Friday, February 13, 2009

Brothers: Part Two

As I said in my post yesterday, my brother in a member of the Army. He joined the National Guard when he was seventeen, did boot camp the summer of his junior year in high school, graduated high school and went straight to his training at eighteen. He's now twenty-one, soon to be twenty-two, married, and expecting his first child soon. He bough his first house a few months ago, and Keisha and I were a bit jealous of their beautiful home.

Jake was asked to be my best man for my wedding, but he was going to be out of the country at the time. In fact, he was going to be twelve miles from Baghdad serving his country. At our wedding we decided to group everyone together and hold signs saying "We Miss You," get a few pictures, and send one to Iraq. We communicated through email and phone calls, both of which were very sporadic.

Now we don't seem to see each other except for holidays. We talk on the phone for a few minutes every once in a while, and the same is true for him and mom, too. The point in people's lives where they become completely independent is a great point, but it also is a sad stage, too. Like Holden Caulfield, we all step out into society and face disillusionment. As we get older we think back to when we were young and wish we could go back to better times. We look back at our past when things were easier and less complicated, when we had no burdens, when our only worries were what color popsicle to choose.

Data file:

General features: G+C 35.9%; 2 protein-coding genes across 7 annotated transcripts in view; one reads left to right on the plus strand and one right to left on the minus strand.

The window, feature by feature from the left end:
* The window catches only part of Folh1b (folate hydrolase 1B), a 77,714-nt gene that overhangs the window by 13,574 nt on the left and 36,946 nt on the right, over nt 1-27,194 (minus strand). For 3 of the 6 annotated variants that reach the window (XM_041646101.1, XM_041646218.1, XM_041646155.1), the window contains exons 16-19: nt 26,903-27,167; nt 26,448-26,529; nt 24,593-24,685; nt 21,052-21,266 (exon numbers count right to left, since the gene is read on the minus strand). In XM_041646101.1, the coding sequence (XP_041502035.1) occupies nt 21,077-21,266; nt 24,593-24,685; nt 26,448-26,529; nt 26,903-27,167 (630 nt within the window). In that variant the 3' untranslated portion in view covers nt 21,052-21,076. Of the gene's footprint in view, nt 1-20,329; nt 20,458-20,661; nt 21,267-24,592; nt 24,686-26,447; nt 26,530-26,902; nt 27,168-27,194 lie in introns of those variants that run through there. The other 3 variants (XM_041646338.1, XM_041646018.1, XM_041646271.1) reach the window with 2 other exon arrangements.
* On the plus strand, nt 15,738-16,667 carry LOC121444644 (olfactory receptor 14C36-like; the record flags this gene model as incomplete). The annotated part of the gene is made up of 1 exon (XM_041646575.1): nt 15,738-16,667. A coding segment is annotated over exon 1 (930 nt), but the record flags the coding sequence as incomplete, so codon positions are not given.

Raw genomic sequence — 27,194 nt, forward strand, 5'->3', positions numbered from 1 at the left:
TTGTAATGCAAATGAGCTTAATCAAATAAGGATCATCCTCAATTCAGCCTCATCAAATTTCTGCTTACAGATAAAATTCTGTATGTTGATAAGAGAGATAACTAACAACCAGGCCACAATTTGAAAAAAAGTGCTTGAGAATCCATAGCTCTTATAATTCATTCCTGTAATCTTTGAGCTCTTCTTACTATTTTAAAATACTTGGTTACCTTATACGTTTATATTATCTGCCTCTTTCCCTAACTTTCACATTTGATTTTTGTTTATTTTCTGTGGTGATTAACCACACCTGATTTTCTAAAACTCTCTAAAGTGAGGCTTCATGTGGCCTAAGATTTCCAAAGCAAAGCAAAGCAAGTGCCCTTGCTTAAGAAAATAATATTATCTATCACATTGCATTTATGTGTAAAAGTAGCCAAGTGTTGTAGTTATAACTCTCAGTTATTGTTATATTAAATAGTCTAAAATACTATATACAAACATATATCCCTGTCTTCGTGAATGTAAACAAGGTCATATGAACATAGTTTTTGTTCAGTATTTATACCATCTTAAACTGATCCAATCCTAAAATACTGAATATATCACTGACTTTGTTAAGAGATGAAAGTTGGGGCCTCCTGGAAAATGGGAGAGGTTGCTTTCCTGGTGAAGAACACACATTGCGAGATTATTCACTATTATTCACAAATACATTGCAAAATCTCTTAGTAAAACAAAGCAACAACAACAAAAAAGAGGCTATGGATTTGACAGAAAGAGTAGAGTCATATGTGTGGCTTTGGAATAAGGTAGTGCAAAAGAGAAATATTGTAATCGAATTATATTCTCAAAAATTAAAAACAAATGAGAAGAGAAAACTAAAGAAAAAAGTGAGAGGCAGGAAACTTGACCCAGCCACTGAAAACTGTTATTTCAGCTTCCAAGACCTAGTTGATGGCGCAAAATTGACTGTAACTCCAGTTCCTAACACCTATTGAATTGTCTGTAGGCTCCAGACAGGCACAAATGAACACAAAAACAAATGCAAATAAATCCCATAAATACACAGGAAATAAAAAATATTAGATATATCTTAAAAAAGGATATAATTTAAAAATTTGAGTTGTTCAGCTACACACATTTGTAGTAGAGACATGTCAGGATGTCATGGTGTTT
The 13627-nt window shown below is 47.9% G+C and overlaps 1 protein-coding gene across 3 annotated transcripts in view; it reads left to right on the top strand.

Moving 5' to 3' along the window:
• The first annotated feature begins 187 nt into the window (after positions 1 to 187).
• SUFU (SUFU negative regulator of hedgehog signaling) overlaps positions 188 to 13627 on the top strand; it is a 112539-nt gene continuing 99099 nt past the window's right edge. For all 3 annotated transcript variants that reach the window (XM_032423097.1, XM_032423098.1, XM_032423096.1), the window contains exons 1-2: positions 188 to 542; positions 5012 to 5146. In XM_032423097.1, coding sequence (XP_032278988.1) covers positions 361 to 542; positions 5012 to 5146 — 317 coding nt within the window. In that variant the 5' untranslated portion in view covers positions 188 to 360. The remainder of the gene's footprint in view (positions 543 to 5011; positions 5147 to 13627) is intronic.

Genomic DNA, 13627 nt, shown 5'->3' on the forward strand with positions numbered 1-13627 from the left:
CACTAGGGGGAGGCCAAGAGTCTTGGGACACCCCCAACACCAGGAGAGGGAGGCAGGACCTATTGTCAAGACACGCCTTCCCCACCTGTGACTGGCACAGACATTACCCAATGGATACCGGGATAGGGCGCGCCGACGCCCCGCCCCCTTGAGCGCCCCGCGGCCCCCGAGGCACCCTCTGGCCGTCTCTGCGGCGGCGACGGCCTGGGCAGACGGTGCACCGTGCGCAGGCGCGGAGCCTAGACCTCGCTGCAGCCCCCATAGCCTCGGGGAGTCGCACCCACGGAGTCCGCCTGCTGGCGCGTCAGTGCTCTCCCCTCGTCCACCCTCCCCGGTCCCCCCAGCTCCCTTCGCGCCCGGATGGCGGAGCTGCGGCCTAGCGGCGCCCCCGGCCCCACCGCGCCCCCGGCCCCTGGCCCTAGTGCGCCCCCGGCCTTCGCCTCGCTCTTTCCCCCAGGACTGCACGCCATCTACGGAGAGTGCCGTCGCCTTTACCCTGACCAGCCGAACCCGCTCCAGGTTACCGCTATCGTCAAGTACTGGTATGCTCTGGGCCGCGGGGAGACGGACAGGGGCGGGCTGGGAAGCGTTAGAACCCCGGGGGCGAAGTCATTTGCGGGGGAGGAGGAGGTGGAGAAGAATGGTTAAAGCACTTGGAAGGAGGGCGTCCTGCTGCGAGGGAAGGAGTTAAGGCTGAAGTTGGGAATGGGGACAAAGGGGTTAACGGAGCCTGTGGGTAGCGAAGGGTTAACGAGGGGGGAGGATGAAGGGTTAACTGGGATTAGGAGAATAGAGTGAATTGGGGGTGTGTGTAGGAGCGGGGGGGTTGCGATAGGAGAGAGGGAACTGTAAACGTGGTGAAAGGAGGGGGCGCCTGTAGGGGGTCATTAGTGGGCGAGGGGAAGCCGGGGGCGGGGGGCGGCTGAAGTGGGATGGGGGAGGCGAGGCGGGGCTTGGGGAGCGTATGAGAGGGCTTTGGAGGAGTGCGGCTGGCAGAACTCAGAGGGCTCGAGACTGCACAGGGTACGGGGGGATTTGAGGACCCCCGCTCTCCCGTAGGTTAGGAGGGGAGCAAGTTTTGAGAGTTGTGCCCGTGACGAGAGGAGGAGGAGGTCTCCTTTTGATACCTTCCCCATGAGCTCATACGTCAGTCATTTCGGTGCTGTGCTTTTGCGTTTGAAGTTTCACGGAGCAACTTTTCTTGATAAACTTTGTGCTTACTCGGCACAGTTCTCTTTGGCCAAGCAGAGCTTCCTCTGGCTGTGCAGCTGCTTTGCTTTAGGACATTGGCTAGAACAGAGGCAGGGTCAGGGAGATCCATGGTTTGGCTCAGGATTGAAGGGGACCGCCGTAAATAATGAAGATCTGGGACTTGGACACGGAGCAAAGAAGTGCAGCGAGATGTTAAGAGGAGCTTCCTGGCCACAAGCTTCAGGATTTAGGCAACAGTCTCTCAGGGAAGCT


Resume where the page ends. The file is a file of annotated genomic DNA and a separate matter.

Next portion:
I think back to when I was little and me and Jake and Mom would get in the car and go to Sonic for drinks. We didn't have much money, but we had enough to get treats and enjoy our time together. We were raised in church, thus we spent Sunday's and Wednesday's there. We spent most of our time together and shared the same friends, most of whom were family or church family.

This same group of friends--Me, Jake, Chris, Jordan, Adam, Spenser, Nick--spent a lot of time together, playing tennis between church services, going camping many nights during the summer. Once we got in high school, William and Adam Graham became my best friends (and they still both are two of my best), and our normal group expanded. Still we all went camping together, and we all loved to burn stuff.

Friends, like brothers, are something to thank God for. I think back to when we were younger and those times we all shared together, and again it makes me a bit nostalgic. I don't want to go back in time, however; I want to continue our friendships into the future. I want to hang out with these same folks when I'm fifty, still camping and still playing tennis. Sadly, though, my brother doesn't seem to be hanging out with the group much anymore. And this sucks because the group does not get together much anymore.

A big part of this is because of the Army. Jake is so busy with the Army that he does not have the time to hang out with us, or he's busy working and can't. I have respect for the Armed Forces, but I do wish I could have my brother back sometimes. Again, like Holden Caulfield, my brother served in Iraq, and I'm sure he saw things he would rather have not. The horrors and effects of war are not envied, and I do not wish them on anyone, especially not my brother.

I want to extend a "Thank You" to all of our brothers in the Armed Forces out there. Those of you that serve our country, we would not be where we are today without you. You will always have my respect, support, and appreciation. May God bless you.

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